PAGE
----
#19 hq_Reflected

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Posted 08 January 2018 - 07:57

I've seen many videos of SE5a-s doing 2 point landings, but I find it even more difficult than 3 pointers. As soon as I touch down, the tail snaps down, increasing the AoA and the lift, and I bounce up. What is the trick?


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#20 JoeCrow

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Posted 08 January 2018 - 09:12

I've seen many videos of SE5a-s doing 2 point landings, but I find it even more difficult than 3 pointers. As soon as I touch down, the tail snaps down, increasing the AoA and the lift, and I bounce up. What is the trick?

 

All I can suggest is to concentrate on keeping the plane level on approach and using just the throttle to reduce altitude; until you gently flare just prior to the wheels making touchdown. That should give you the correct landing speed. If you are too high on approach close the throttle to decrease altitude instead of dropping the nose. If you are too low, add throttle to decrease the rate of descent but try to keep the plane level. If it all goes pear-shaped go-round again. It needs a little practice to get right...try touch-and-goes first.

 

It is more difficult in the N17 where you are relying on a blip-switch.

 

Hope that helps.

:icon_e_salute:


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#21 J2_Bidu

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Posted 08 January 2018 - 09:36

Sometimes, to bleed energy quickly on a rushed landing, I tilt the gun.
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#22 JoeCrow

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Posted 08 January 2018 - 11:30

Sometimes, to bleed energy quickly on a rushed landing, I tilt the gun.

 

You could do that if you are in a rush, or you could give full rudder and sideslip to reduce airspeed and altitude.


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#23 JoeCrow

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Posted 08 January 2018 - 19:28

There is one other thing that I forgot to mention and it may or may not be relevant if you are using an FFB stick.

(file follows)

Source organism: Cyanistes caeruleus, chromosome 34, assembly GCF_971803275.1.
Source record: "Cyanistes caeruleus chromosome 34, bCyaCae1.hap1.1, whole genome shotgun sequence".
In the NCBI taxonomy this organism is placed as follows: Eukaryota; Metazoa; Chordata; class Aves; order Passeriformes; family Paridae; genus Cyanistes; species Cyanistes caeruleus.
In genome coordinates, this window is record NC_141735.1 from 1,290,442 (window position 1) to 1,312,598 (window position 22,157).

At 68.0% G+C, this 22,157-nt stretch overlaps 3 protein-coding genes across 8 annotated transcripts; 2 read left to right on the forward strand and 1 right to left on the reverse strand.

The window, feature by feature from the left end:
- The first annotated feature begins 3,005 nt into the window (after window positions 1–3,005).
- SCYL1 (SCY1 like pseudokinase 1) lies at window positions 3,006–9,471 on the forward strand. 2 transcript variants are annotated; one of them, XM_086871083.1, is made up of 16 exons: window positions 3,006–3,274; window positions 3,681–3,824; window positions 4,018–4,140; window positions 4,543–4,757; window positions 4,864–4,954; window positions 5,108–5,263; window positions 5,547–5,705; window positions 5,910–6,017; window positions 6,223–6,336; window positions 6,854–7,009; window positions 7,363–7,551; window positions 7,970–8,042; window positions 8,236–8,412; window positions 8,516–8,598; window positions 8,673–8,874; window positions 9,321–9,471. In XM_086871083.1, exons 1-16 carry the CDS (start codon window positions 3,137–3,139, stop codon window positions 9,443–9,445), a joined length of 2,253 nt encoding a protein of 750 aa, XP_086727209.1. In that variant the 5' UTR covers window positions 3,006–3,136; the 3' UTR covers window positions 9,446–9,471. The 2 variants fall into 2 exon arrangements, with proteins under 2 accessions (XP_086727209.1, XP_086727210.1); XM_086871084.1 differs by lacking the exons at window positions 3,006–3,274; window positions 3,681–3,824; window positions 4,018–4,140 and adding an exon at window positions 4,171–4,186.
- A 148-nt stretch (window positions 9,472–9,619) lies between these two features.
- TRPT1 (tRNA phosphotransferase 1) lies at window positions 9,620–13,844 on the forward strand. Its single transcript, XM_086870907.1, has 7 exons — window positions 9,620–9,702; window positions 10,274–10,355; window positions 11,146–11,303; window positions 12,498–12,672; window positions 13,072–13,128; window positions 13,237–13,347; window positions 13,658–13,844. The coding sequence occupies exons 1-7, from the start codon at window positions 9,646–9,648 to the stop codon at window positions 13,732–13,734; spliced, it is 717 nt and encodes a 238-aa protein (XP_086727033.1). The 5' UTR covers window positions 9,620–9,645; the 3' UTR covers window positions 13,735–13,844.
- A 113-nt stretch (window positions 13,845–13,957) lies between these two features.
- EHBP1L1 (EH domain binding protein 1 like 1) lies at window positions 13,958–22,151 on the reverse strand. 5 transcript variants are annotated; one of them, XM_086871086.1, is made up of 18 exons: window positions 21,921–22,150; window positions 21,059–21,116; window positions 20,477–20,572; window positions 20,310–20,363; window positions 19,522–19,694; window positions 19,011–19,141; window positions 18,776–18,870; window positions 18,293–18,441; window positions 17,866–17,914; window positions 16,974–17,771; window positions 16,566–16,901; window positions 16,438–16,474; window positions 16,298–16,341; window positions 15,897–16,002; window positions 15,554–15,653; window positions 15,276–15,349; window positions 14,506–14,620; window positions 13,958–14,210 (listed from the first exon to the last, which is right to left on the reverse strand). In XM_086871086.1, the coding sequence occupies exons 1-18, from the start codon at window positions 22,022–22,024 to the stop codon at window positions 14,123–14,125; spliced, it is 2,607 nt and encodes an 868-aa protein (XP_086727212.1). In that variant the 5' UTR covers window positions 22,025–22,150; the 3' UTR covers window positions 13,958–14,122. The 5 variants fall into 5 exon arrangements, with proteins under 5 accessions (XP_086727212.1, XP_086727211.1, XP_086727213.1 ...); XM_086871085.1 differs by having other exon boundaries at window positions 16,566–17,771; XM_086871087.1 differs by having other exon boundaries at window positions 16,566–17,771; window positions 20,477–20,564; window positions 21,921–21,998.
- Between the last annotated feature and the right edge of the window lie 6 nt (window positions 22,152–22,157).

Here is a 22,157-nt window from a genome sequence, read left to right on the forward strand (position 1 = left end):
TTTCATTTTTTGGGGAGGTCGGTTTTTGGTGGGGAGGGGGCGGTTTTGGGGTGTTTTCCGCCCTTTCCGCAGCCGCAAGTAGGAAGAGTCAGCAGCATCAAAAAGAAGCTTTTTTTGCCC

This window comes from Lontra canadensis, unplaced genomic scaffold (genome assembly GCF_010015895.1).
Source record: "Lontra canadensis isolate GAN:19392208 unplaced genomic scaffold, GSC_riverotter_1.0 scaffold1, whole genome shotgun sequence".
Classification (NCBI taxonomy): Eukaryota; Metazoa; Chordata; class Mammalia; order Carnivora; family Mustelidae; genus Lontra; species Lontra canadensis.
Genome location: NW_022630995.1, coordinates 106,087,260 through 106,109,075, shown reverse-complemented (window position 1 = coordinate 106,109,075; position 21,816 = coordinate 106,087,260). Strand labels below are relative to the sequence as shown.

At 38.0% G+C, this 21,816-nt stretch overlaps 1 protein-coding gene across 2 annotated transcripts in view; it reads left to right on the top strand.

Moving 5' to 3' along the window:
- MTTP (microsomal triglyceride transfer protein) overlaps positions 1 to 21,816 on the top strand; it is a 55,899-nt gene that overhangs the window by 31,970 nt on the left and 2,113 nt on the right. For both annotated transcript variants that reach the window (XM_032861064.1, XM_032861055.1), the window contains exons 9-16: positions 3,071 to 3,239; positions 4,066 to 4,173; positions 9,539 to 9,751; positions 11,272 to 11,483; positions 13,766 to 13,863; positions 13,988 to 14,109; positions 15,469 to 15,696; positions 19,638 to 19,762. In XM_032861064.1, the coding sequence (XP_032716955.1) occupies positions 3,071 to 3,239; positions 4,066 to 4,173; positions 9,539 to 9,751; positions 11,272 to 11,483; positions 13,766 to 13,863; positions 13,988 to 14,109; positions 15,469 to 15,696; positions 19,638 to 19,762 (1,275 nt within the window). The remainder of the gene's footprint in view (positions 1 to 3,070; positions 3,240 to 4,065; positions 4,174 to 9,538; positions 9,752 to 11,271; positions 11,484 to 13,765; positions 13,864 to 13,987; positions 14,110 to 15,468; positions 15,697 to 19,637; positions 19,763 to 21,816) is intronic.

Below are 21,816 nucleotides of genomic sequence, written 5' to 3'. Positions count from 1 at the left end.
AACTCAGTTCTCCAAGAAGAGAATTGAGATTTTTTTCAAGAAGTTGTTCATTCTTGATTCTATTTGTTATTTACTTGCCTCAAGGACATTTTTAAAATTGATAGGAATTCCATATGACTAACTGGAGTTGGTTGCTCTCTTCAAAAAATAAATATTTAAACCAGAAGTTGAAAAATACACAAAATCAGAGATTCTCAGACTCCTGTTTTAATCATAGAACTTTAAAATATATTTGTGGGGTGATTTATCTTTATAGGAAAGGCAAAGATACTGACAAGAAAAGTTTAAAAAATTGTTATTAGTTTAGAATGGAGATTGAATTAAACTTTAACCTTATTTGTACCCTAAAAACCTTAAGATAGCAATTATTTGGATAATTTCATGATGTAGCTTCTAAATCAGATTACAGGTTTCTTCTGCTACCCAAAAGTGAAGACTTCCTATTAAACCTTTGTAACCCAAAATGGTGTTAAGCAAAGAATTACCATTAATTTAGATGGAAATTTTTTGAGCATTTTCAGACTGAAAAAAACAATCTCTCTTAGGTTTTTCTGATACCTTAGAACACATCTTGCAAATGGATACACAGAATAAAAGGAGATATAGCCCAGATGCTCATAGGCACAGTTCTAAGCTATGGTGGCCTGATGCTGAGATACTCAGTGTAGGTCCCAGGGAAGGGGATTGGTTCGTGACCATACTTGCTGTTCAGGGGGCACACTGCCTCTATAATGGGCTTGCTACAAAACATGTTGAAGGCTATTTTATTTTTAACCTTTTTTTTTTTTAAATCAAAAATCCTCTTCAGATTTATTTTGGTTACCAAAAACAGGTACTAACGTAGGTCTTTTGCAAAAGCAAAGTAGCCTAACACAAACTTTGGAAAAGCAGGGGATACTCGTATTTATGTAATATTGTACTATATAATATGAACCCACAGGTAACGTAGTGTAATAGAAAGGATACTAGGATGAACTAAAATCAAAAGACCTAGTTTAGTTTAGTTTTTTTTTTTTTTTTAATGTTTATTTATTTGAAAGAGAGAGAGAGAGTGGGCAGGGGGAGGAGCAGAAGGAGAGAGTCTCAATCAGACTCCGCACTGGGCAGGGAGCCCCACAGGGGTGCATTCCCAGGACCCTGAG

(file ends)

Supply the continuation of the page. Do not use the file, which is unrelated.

I don't use FFB but I do use the trimwheel to trim for level-flight at landing speed as I approach. This means that I can more-or-less guarantee that the plane will not want to drop the nose at low speed unless I fall below stall speed. It also means that just a little throttle will raise the nose very slightly if I need to. In other words, I control the landing more with the throttle than the stick, apart from the flare.
Cheers.


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#24 J2_Bidu

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Posted 09 January 2018 - 17:23

I'm inclined to think light reflection is playing a strong role here. Just compare the left and right bottom wings of the Se in the front. The left one seems the same colour as the top wing, while the right one is apparently much darker. Could the roundels seem lighter than they are?
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#25 J2_Adam

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Posted 09 January 2018 - 21:45

I'm inclined to think light reflection is playing a strong role here. Just compare the left and right bottom wings of the Se in the front. The left one seems the same colour as the top wing, while the right one is apparently much darker. Could the roundels seem lighter than they are?


Bidu, perhaps you replied to the wrong post. Did you mean to reply to “Camels Over Italy”?
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#26 J2_Bidu

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Posted 09 January 2018 - 22:12

Bidu, perhaps you replied to the wrong post. Did you mean to reply to “Camels Over Italy”?

 

Don't understand the question, Adam. What makes you think I might NOT be absolutely crazy?  ;)

 

Yeah, I suppose you're right...  :huh:  :D